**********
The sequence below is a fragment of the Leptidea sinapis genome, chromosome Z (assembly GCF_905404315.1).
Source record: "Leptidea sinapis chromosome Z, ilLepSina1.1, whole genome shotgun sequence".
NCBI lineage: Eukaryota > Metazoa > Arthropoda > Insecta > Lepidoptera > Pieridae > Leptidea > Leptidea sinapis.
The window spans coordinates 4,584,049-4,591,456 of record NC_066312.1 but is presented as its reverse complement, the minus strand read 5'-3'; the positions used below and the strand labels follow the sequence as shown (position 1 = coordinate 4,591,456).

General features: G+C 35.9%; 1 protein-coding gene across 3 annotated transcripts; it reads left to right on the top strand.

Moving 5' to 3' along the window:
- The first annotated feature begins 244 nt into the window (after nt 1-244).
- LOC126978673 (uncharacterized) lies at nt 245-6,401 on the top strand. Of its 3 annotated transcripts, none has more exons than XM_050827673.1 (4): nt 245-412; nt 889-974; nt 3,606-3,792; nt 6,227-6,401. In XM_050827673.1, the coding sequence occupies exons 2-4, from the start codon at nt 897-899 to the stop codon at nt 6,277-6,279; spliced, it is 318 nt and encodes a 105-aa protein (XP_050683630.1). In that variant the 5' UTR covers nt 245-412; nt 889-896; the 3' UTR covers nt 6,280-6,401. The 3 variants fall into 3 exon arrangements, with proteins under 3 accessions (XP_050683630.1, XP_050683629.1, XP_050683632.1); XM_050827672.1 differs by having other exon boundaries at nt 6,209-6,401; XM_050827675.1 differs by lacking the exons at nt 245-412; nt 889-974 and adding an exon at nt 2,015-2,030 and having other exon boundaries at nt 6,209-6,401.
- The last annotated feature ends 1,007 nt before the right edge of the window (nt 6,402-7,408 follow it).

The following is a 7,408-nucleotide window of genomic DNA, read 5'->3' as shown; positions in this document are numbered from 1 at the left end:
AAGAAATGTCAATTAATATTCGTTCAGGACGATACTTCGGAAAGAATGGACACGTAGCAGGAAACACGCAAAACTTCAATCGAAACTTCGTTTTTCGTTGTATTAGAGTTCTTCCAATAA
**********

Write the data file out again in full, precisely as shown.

The sequence below is a fragment of the Leptidea sinapis genome, chromosome Z (assembly GCF_905404315.1).
Source record: "Leptidea sinapis chromosome Z, ilLepSina1.1, whole genome shotgun sequence".
NCBI lineage: Eukaryota > Metazoa > Arthropoda > Insecta > Lepidoptera > Pieridae > Leptidea > Leptidea sinapis.
The window spans coordinates 4,584,049-4,591,456 of record NC_066312.1 but is presented as its reverse complement, the minus strand read 5'-3'; the positions used below and the strand labels follow the sequence as shown (position 1 = coordinate 4,591,456).

General features: G+C 35.9%; 1 protein-coding gene across 3 annotated transcripts; it reads left to right on the top strand.

Moving 5' to 3' along the window:
- The first annotated feature begins 244 nt into the window (after nt 1-244).
- LOC126978673 (uncharacterized) lies at nt 245-6,401 on the top strand. Of its 3 annotated transcripts, none has more exons than XM_050827673.1 (4): nt 245-412; nt 889-974; nt 3,606-3,792; nt 6,227-6,401. In XM_050827673.1, the coding sequence occupies exons 2-4, from the start codon at nt 897-899 to the stop codon at nt 6,277-6,279; spliced, it is 318 nt and encodes a 105-aa protein (XP_050683630.1). In that variant the 5' UTR covers nt 245-412; nt 889-896; the 3' UTR covers nt 6,280-6,401. The 3 variants fall into 3 exon arrangements, with proteins under 3 accessions (XP_050683630.1, XP_050683629.1, XP_050683632.1); XM_050827672.1 differs by having other exon boundaries at nt 6,209-6,401; XM_050827675.1 differs by lacking the exons at nt 245-412; nt 889-974 and adding an exon at nt 2,015-2,030 and having other exon boundaries at nt 6,209-6,401.
- The last annotated feature ends 1,007 nt before the right edge of the window (nt 6,402-7,408 follow it).

The following is a 7,408-nucleotide window of genomic DNA, read 5'->3' as shown; positions in this document are numbered from 1 at the left end:
AAGAAATGTCAATTAATATTCGTTCAGGACGATACTTCGGAAAGAATGGACACGTAGCAGGAAACACGCAAAACTTCAATCGAAACTTCGTTTTTCGTTGTATTAGAGTTCTTCCAATAA